Overlay 3D culture of cells in Matrigel was done as described previously . Cells were seeded in growth factor–reduced Matrigel (BD Biosciences) in 8-well chamber slides. Dinaciclib 10nM or DMSO was added at the time of cell seeding. Cell medium were changed every 3 days and cells were imaged by photomicrograph on day 6.
Cells were seeded at a density of 200,000 cells per well in 6 well plate in RPMI-1640 medium with 10%FBS. Next day cells were transfected with 50nM CDK1, CDK2, CDK9 and cyclinB1 siRNA (Santacruz) using Lipofectamine 2000 (Invitrogen). Cells were harvested after 48 hours of transfection for western analysis and colony formation assay.
Cells were seeded in a 6-well plate at the density of 0.5 × 106, adhered overnight followed by treatment with dinaciclib at 50nM concentration for 0, 4, and 24 hours. Cells were harvested after 4 and 24 hours and lysed with 100μL buffer containing 50 mmol/L Tris-HCl, pH 7.5, 150 mmol/L NaCl, 2 mmol/L EDTA, 1% Triton, 1 mmol/L phenylmethylsulfonylfluoride, and Protease Inhibitor Cocktail (Sigma) for 20 minutes on ice. Lysates were cleared at 10,000 rpm for 15 minutes, boiled, separated on 12% SDS gels, and transferred to a nitrocellulose membrane followed by overnight incubation with primary antibodies against pCDK1T14/15, CDK1, pCDK2T160, CDK2, CyclinB1, p21, pRbSer807/8011, Survivin, cMYC, cleaved-PARP, and β-actin. Protein bands were visualized after 1 hour incubation with HRP-conjugated secondary antibodies and development with ECL (GE Healthcare).
Primary antibodies were rabbit anti-pCDK1T14/15, mouse anti-CDK1, rabbit anti-pCDK2T160, rabbit anti-CDK2, mouse anti-cMYC, mouse anti-survivin and rabbit anti- β-actin (Santacruz); anti-p21, anti-pRb, and anti-cleaved-PARP (Cell Signaling); mouse anti-cyclinB1 (BD Transduction). Secondary horseradish peroxidase (HRP)-conjugated anti-rabbit and anti-mouse antibodies were from Jackson ImmunoResearch Laboratories.
Fluorescence-activated cell-sorting analysis of apoptosis and cell cycle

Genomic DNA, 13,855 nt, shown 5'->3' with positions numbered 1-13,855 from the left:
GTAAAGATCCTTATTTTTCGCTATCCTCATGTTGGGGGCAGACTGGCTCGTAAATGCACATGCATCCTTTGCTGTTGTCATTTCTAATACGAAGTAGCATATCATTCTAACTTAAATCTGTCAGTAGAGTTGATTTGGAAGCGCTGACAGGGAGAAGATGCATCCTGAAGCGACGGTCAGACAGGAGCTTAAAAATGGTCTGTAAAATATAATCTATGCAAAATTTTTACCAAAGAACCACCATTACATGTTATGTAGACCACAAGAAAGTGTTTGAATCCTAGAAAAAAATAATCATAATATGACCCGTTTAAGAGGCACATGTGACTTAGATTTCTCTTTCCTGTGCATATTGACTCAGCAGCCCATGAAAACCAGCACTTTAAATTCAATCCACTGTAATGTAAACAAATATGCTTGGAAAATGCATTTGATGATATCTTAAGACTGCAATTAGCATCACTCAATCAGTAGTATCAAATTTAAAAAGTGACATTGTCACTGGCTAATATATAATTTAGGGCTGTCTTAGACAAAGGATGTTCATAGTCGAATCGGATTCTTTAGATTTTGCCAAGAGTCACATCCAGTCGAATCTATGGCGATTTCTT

Apoptotic cells were visualized using Annexin V Detection Kit according to the manufacturer’s instructions (BD Pharmingen). Briefly, cells were treated with dinaciclib 50nM for 24 hours followed by incubation with fluorescein isothiocyante (FITC)-conjugated Annexin V and propidium iodide (PI) at room temperature for 15 minutes. After 15-minute incubation, samples were analyzed using AccuriC6 flow cytometer (BD Accuri Cytometers) and cell quest software. Cell-cycle phase distribution was determined in 70% alcohol-fixed cells stained with 5ul PI-RNase A staining buffer (Invitrogen) for 30 minutes at room temperature, followed by analysis using AccuriC6 flow cytometer (BD Accuri Cytometers) and cell quest software.
WHIM12 was characterized previously  and passaged in the “humanized” mammary fat pad of nonobese diabetic/severe combined immunodeficient (NOD/SCID) mice. Passage 4-5 xenografts of WHIM12 were used for the therapy experiments described in this study. A total of 1 × 106 tumor cells and 5 × 105 fibroblasts (2.5 × 105 that were exposed to 4 Gy IR and 2.5 × 105 untreated cells) were mixed and added to an equal volume of a 1:1 mixture of Matrigel (BD Biosciences, Cat. No. 354234) and Collagen I (Millipore, Cat. No. 08-115) to each side of the fourth mammary fat pad that has been cleared of any mouse mammary tissues in female NU/J homozygous mice (Jackson Laboratory, Cat. No. 2019) to propagate xenografts for tumor growth experiments. For long term treatment experiments, xenografts were allowed to grow to approximately 0.5 cm in the maximum diameter. Mice were then divided into 2 treatment groups (n = 6 mice in each group): Vehicle (vehicle dilutents) and dinaciclib alone was administered by intraperitoneal injection at a dose of 50 mg/kg/day, 5 days a week for total of 4 weeks. Tumor volume was measured in 2 dimensions (length and width) using Traceable Digital Calipers. The following formula was used to calculate tumor volume: tumor volume (cm3) = (length × width2) × 0.5. For IHC biomarker studies mice bearing WHIM12 were treated with either Vehicle (n = 2), and dinaciclib alone (n=2; 50 mg/kg/day, i.p. days 1, 2 and 3). Tumors were harvested 2 hours after day 3 therapy. Each xenograft tumor was cut into 2 pieces with one piece flash frozen for tumor lysate, and the second piece fixed in 10% neutral buffered formalin and embedded in paraffin blocks. All animal studies were carried out using the appropriate NIH animal care, and the animal study protocol was approved by the Animal Studies Committee of Washington University.
IHC for pHistone H3 and cleaved PARP were conducted on 5 μm tissue sections from paraffin-embedded tumor as described previously using the EnVision + Single Reagents HRP-Rabbit (Dako) and REAL substrate buffer (REAL DAB + chromogen, Dako). The primary antibodies and dilutions are as follows: pHistone H3 (Ser 10) antibody (1:200; Millipore), and cleaved PARP antibody (1:200, Cell Signaling).
Statistical analyses were conducted using Graphpad Prism software. Results are expressed as mean ± SEM. Statistical significance was determined by Student paired t test for in vitro data respectively. Tumor volume data were compared using one-way ANOVA. P ≤ 0.05 was considered significant.
This work was supported by the Susan G Komen Investigator-Initiated Research Grant (IIR13263475) and funding from A Sister’s Hope Foundation to Dr. Cynthia Ma.
CONFLICTS OF INTEREST
There are no conflicts of interest to disclose.
This work was supported by the Susan G Komen Investigator-Initiated Research Grant (IIR13263475) and funding from A Sister’s Hope Foundation to Dr. Cynthia Ma.